Our Startup Success Stories
Thursday Jun 20,2019 | Startup News
Here are some of our entrepreneurs who've already set their gears in motion even before they're out of school! They have proven that they do not hesitate in the face of uncertainty even though entrepreneurship comes with many challenges. Find out more about our start-ups (Cudy, Kpop Kart, Munch, and BOW), who have been featured in the media recently.
Alexander and Sean are undergraduates at Singapore Management University (SMU), but they’re also running a startup to help young Singaporeans improve their studies at the same time.
Almost every parent in Singapore sends their children to tuition—that’s nothing new.
But they noticed that not all families can afford the rising fees from tuition centres, which contributes to unequal learning opportunities for students from different economic backgrounds.
At the moment, Alexander has taken a pause on his own studies to focus on their online tuition platform Cudy, where they hope to “democratise education”.
The pair has hired over 500 freelance tutors (and counting) to livestream tuition classes online, and recently raised funding to upgrade their services.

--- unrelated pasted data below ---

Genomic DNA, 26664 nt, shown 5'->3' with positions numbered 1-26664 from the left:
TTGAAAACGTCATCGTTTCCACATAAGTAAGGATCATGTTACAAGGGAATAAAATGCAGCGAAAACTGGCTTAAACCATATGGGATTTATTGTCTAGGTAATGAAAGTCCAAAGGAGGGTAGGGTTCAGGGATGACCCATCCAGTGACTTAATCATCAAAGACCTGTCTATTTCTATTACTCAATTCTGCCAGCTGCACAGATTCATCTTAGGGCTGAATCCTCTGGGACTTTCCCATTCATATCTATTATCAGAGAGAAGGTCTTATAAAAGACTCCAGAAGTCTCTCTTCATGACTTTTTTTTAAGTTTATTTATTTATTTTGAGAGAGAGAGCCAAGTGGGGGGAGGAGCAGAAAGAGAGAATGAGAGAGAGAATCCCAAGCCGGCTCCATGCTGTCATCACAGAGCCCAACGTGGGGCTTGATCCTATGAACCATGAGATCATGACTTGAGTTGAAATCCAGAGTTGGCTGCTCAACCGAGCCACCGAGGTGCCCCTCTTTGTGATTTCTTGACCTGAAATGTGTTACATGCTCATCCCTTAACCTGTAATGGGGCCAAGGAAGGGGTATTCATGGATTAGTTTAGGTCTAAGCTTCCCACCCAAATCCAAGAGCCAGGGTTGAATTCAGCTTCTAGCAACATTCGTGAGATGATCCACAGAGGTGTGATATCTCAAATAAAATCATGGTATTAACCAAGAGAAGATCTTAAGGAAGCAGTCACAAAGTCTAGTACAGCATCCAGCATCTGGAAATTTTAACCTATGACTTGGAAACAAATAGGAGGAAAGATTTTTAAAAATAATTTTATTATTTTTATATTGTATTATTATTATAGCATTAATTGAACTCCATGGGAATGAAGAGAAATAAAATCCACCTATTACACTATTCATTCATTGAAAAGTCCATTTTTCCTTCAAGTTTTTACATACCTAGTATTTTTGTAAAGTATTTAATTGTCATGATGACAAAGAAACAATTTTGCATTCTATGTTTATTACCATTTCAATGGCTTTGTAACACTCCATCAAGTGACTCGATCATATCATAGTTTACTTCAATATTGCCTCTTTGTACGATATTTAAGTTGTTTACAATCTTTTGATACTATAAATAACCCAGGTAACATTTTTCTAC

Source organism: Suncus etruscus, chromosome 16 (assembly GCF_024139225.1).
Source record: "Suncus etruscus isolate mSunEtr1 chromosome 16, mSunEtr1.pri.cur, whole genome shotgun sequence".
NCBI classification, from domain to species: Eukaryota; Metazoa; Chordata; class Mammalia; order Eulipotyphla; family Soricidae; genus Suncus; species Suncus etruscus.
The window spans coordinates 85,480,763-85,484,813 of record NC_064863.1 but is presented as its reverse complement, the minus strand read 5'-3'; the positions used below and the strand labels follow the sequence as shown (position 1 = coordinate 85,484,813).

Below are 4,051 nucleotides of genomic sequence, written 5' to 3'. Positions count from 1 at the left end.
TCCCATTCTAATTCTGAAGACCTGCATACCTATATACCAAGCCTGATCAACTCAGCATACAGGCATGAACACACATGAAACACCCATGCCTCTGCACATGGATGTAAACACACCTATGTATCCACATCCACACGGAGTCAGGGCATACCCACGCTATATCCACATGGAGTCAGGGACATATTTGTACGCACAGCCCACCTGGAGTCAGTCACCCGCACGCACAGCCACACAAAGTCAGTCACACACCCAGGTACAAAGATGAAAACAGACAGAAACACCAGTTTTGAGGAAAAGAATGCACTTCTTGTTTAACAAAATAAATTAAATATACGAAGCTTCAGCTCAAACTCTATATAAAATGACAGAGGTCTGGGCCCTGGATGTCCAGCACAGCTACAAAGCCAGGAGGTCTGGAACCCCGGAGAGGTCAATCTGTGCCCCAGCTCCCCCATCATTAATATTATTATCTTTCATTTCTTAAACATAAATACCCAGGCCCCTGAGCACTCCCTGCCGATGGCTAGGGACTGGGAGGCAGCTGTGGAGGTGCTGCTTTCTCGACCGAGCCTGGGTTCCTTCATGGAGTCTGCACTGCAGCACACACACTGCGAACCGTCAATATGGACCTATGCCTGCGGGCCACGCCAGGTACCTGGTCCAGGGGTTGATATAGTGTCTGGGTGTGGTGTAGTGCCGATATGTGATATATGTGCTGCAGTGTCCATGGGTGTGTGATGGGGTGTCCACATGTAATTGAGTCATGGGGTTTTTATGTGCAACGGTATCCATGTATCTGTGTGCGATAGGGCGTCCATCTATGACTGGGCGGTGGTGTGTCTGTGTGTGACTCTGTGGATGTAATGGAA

“What to eat ah?” is an oft-repeated question that Singaporeans exchange with one another.
SMU undergrads Earnest and Fuxing, both 24-years-old, decided to develop an app that uses artificial intelligence to solve this quintessential Singaporean problem.
They launched Munch in January this year, a platform that learns users’ personal preferences and delivers weekly curations of food suggestions made just for them.
To them, being in school while they started up wasn’t a bad thing.
In fact, it helped them out greatly as they managed to get a $10,000 grant and receive guidance to build Munch under SMU’s incubator programme.
Mandy was only 19 when she took a gap year after Junior College to create BOW, her own line of functional travel bags together with co-founder CK Koh.
Back in 2017, she shared how they survived an extremely tumultuous 12 months of R&D, disappointing trips to factories, drying up their savings, receiving negative feedback, and nearly throwing in the towel.
At the end of it, their efforts paid off in an extraordinary turn of events when their first product, Quiver, was fully funded on Kickstarter within just 3 days.
With her gap year fulfilled, Mandy enrolled into SMU, where she’s currently studying while she continues to manage BOW.
The Korean wave has hit global fans hard. While there are vast communities who spend lots of time and energy adoring their favourite idols, these three SMU students went further and turned their passion for K-pop into a business.
Founders of KpopKart Vera, Janessa and Moh Moh joined a hackathon in 2018, where they pitched their idea for a K-pop marketplace.
Back then, they got slammed down by judges who didn’t believe it was something needed.
But being in the scene themselves, they knew its problems, like the lack of regulation and the common scam risks that people encounter when buying fan-made merchandise.
As they built up credibility, they later won the grand prize at UNICON’s 2019 hackathon, and now sell products to over 20 countries.
Press release first released on Vulcan Post on 20 June 2019.